Unfortunately, we had to leave San Marcos immediately to (fortunately!) meet up with our friend Josh who we interned at Mountain Gardens with and his gal-pal, Lisa, in Panajachel. Since Mike´s folks left, and his brother sort of disappeared (he´s now in Honduras), we had two extra rooms, so they stayed with us for about three days ´til the rent was up, which was great. There was a giant, delicious meal for every dinner, and Josh made coffee in the moka pot before we even got out of bed! It was really nice having friends around to share the journey with a bit before finally heading out of Gringo-landia, Panajachel. While they figured out where to go to find voluntary work and free housing, we readied ourselves for leaving Pana. We also drank a bit too much wine, but it´s always fun to have a few days of something different. We also went to this meditation class over the bridge in Jucanya with a clairvoyant. It was OK, but five hours in the first day, and it was mostly in Spanish. The woman knew we weren´t understanding. The second day we decided it was best not to go back, for many reasons, mostly that we had a crap load of stuff to do to ready for this trip to Xela, so Mike tried to get us a little refund for the day we didn´t go. He actually tried to show up before class, but it started early, and we didn´t know! In any case, the clairvoyant told him no, that he had some blocking energy about the meditation, and that´s not how it works, rather Condescending. So, Mike asked for a short reading in exchange for the $40 worth of time we missed, and she said she didn´t know, she´d have to have a long think about that. For whatever that´s worth. It was too weird, which is why I´m recounting it.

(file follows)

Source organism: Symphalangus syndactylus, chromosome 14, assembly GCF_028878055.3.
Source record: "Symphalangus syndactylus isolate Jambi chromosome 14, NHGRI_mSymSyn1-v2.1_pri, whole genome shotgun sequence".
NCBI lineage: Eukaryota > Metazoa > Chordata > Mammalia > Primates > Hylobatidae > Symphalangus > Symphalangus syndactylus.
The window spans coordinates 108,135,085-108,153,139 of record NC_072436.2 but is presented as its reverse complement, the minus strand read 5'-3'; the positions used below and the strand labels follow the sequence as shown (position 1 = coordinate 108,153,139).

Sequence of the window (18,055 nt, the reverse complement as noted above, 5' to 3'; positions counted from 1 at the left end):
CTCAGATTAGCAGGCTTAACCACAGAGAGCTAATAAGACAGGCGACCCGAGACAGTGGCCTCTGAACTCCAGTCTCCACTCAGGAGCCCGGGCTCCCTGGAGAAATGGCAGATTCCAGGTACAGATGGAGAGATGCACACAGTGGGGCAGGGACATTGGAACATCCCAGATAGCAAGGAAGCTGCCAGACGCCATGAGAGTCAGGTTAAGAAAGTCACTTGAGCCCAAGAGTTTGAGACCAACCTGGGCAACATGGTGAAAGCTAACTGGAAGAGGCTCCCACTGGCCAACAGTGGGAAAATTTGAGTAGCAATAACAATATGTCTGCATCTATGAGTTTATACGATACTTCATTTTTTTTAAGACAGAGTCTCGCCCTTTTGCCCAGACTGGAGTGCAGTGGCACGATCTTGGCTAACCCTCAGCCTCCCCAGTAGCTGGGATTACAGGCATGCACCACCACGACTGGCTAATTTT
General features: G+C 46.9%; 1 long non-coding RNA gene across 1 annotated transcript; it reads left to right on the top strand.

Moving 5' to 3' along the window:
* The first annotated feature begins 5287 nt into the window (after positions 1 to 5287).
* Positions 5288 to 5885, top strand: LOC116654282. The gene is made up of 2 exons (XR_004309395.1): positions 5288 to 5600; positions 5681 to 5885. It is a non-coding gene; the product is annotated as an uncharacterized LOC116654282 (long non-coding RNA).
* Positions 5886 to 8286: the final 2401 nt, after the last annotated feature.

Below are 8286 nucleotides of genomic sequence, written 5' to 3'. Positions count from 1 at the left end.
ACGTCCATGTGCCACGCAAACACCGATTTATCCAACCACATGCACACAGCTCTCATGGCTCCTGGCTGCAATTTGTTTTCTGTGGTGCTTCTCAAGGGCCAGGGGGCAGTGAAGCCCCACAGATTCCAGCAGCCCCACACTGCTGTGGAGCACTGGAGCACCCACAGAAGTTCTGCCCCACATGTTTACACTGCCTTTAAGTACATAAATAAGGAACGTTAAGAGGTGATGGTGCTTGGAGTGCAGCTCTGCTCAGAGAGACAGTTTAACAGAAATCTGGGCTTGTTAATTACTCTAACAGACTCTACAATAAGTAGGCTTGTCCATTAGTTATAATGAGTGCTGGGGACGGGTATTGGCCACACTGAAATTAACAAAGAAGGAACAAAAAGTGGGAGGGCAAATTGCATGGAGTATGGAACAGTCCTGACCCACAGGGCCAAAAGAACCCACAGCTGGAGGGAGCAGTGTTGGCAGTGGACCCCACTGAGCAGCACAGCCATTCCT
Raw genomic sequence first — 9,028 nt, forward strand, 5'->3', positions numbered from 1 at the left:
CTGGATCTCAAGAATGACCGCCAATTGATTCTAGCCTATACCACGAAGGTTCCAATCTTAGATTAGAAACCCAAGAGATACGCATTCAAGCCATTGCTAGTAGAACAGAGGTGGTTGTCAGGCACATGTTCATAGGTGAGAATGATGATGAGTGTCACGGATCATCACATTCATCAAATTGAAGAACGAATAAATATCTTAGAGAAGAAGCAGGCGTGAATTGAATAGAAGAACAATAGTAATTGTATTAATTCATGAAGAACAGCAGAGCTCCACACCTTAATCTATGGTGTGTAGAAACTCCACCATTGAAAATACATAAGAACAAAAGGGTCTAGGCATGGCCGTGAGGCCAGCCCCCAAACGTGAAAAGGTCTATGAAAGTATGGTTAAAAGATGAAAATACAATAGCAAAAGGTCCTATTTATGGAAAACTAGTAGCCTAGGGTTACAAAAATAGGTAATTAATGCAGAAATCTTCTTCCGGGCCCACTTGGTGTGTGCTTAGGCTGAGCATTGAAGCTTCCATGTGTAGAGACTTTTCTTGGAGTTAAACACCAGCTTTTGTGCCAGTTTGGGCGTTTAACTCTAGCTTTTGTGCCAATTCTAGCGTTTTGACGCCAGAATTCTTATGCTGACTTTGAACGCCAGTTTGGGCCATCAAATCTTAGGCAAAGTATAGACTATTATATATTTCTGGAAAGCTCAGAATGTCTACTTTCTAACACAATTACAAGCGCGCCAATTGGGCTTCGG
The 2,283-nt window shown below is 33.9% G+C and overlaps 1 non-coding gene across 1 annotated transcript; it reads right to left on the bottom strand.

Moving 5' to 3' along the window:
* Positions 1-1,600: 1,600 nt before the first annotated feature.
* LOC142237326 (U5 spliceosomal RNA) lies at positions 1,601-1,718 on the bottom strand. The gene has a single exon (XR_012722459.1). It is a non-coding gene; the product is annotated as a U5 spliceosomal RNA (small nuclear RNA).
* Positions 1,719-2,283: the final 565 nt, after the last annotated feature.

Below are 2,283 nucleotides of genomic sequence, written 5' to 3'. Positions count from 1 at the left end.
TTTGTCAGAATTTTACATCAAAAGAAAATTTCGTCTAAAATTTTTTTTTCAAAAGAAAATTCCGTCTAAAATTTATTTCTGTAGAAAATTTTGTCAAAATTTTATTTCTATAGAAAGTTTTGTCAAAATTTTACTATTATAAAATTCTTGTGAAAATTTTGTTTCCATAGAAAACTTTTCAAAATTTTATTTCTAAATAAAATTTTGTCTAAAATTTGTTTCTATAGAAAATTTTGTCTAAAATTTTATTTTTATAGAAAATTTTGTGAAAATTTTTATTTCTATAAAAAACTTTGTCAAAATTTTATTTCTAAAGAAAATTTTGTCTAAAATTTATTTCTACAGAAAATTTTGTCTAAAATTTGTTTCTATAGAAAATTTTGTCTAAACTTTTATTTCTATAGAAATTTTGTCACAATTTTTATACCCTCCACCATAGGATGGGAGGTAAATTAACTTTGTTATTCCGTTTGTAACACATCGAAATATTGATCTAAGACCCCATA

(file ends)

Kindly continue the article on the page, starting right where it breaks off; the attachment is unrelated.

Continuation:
Yesterday morning we went to the coffee shop at Crossroads Cafe for the last time before leaving town. They are closed on Sunday and Monday, and we found out when we got there that Mike (the ownder/barista) and his buddy had gone several hours away to pick up about 200 pounds of organic coffee from the area around the highest point in Central America, which is an old volcano. It was the entire harvest from this farm, owned by an 89 year old man, and his wife sells cinnamon from their cinnamon trees. Made in the drip-pot, it´s the most mellow coffee I´ve ever had. It´s got no bitterness or anything, and so we bought a pound for 95Q, which is about 40Q more than most all of the other coffees! It´s super rare, though, and delicious, and Mike and his pal risked their life getting down the mountain roads in the dark of night to get back in time to roast it early yesterday morning, just before Mike and I got there. He had his daughter take a photo of him giving us the bag of coffee and exchanging money and change, as it was the first pound sold of this exclusive coffee. It was fantastic, perfect for our last morning in Pana. It´s weird that coffee was my favorite thing about Pana, but quite fitting for Guatemala in general.

So! We split on the shuttle yesterday around 11 for Xela, which is west of Lago Atitlan, the second largest city in Guatemala, with tons of Spanish schools. The one we chose is called El Nahual, and it´s quite involved in the community, as well as having a small organic garden using the compost from all the local host families with whom its students stay, a bike shop, a very active volunteer program, and an entire first floor devoted to kids, art, english, and super cheap english classes for adults. It also has other programs, but I can´t remember them all! They´re just outside of town where the cows and goats begin. So that´s exciting.

We had this really long plan to travel to Semuc Champey, Tikal, and Rio Dulce, but we just kind of decided we needed more language to make it more enjoyable. I think we´ll maybe still end up travelling a bit after this week of classes, but maybe just up to El Remate near Tikal and over to Rio Dulce. It´s a bit hard to say at this point. We seem to always have a bit of trouble coming to a quick decision, and when we think too hard the plans seem to fall apart. It´s best to flow a bit whilst travelling. Otherwise there´s a bit of arguing, a bit of bickering, a bit of shut the hell up-ing... :D OK, so Mike and I are still kind of working out the frustration thing in regard to decision-making, since neither of us is so great at snap decisions, and we seem to be faced by them regularly. We´re cool, though, just keep reminding each other about our mutual frustration.